Choosing a moisturiser can be almost as difficult as choosing a life partner. What you’re immediately attracted to might not what’s best for you. And what’s best for you might not leap off the shelf and woo you with loving words. The trick is to gather some criteria, so you can make a smart decision that you can live with for a long time.
Here’s our checklist for a natural moisturiser that won’t let you down:
Has an ingredients list that reads like a fruit and vege store
Some moisturisers say they’re natural, but then hit you with an ingredients list that reads like a laboratory storage room. So take a magnifying glass to the ingredients list and look for baddies like methylparaben, propylparaben, butylparaben and ethylparaben. These have no place in a so-called natural moisturiser.
For the sake of your health and the environment, we also think you should avoid products that contain polyethylene glycol, sodium lauryl sulfate, oxybenzone, aminophenol, diaminobenzene, phenylenediamine, triclosan, triclocarban, petroleum distillates, dibutyl phthalate, toluene, hydroquinone and formaldehyde. Would you put these in a salad? Nope. At Okana, our motto has always been “real food made beautiful”. So if you can’t eat it, you shouldn’t wipe it onto your face.
However not all chemical-sounding names are bad guys. Sodium anisate is a 100% natural preservative obtained from anise and fennel, and hydrogenated rapeseed oil is made using a process that’s been around for 100+ years. Hydrogenation uses a catalyst to improve the oxidative stability of vegetable oils, so that they don’t decompose. Take a look at the ingredients list of our Vegetable Day Moisturiser and use it as a benchmark for other products you’re considering.
Uses natural preservatives
Four of the baddies we mentioned above - methylparaben, propylparaben, butylparaben and ethylparaben – are used to keep products shelf-stable for longer. They collectively belong to a group called parabens, which have been around since the 1950s. Parabens are xenoestrogens, which means they mimic oestrogen in the body, which is a problem that has been linked to cancer. That’s why we don’t want them anywhere near your face.
Nature-based skincare products, like Okana, use natural preservatives that are weak acids. Sometimes these preservatives are inherent in the product, because they’re already part of a key ingredient. For example, our day cream contains glyceryl caprilate, which is a naturally derived, multi-functional ingredient that’s effective as a preservative.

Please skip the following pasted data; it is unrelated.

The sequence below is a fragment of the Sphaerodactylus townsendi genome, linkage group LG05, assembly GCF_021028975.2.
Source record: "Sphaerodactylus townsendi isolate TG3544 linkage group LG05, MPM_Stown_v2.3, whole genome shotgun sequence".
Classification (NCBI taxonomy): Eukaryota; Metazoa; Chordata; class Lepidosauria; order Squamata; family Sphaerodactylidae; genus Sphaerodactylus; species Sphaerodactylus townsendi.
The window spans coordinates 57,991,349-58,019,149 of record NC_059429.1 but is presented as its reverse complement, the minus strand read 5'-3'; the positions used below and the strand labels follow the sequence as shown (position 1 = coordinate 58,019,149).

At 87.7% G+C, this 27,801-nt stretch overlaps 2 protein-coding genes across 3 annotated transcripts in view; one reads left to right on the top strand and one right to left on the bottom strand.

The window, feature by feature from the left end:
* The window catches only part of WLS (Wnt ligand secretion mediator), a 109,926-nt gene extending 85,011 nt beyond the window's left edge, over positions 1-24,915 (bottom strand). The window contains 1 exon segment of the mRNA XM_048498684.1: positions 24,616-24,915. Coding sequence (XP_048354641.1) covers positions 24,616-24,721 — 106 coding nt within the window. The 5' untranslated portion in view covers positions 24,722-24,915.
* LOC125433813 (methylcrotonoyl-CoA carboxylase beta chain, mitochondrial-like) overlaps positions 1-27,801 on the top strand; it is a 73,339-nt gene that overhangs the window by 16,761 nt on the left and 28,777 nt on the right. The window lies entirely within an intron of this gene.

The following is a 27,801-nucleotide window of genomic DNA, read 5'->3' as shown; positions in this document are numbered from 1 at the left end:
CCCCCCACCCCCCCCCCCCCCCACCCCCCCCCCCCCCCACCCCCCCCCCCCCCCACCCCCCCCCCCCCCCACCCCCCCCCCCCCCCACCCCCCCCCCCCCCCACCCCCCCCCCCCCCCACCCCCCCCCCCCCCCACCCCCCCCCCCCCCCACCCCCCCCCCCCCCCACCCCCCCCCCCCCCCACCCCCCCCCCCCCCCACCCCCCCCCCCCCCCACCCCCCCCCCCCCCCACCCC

Is free of irritating perfumes
Women often sniff a product before they try it, expecting to detect a pleasant scent of some kind. But inevitably any fragrance is not due to the ingredients; it’s added afterwards, to make the product more appealing.
Fragrances are often a cocktail of carcinogens, allergens, irritants and endocrine disruptors. They can actually make you quite unwell. However the individual ingredients that go into a fragrance don’t have to be listed. They are considered ‘trade secrets’ by law. A typical perfume is made with petrochemicals and synthetic chemicals – you won’t find them in the local fruit and vege store!
Contains natural antioxidants to fight free radicals
Free radicals sound like weird-thinking semi-militants who want to take over your mind, but in reality they’re just molecules looking for other molecules to react with. Here’s how science explains it:
“The body is under constant attack from oxidative stress. Oxygen in the body splits into single atoms with unpaired electrons. Electrons like to be in pairs, so these atoms, called free radicals, scavenge the body to seek out other electrons so they can become a pair. This causes damage to cells, proteins and DNA.”
A great natural moisturiser will include several antioxidants, which act as free radical scavengers. There are hundreds of different substances that can be described as antioxidants. The most well-known are vitamin C, vitamin E, beta-carotene, lycopene and the minerals selenium and manganese. Our day cream contains carrot juice (full of beta-carotene), tomato juice (rich in lycopene and vitamins C and E) and olive oil (full of vitamin E and polyphenols).
Is affordable, so you can keep buying it
Affordability is definitely a factor when you’re choosing a mainstay for your skincare regime. If your moisturiser of choice costs a king’s ransom, you might ration your use of it and not apply enough, because you want it to last forever. There’s really no reason why a good natural moisturiser should cost more than $25, because the ingredients aren’t expensive. Most of them can be found in any supermarket fruit and vege department. See our guide to saving money and looking better with natural skincare.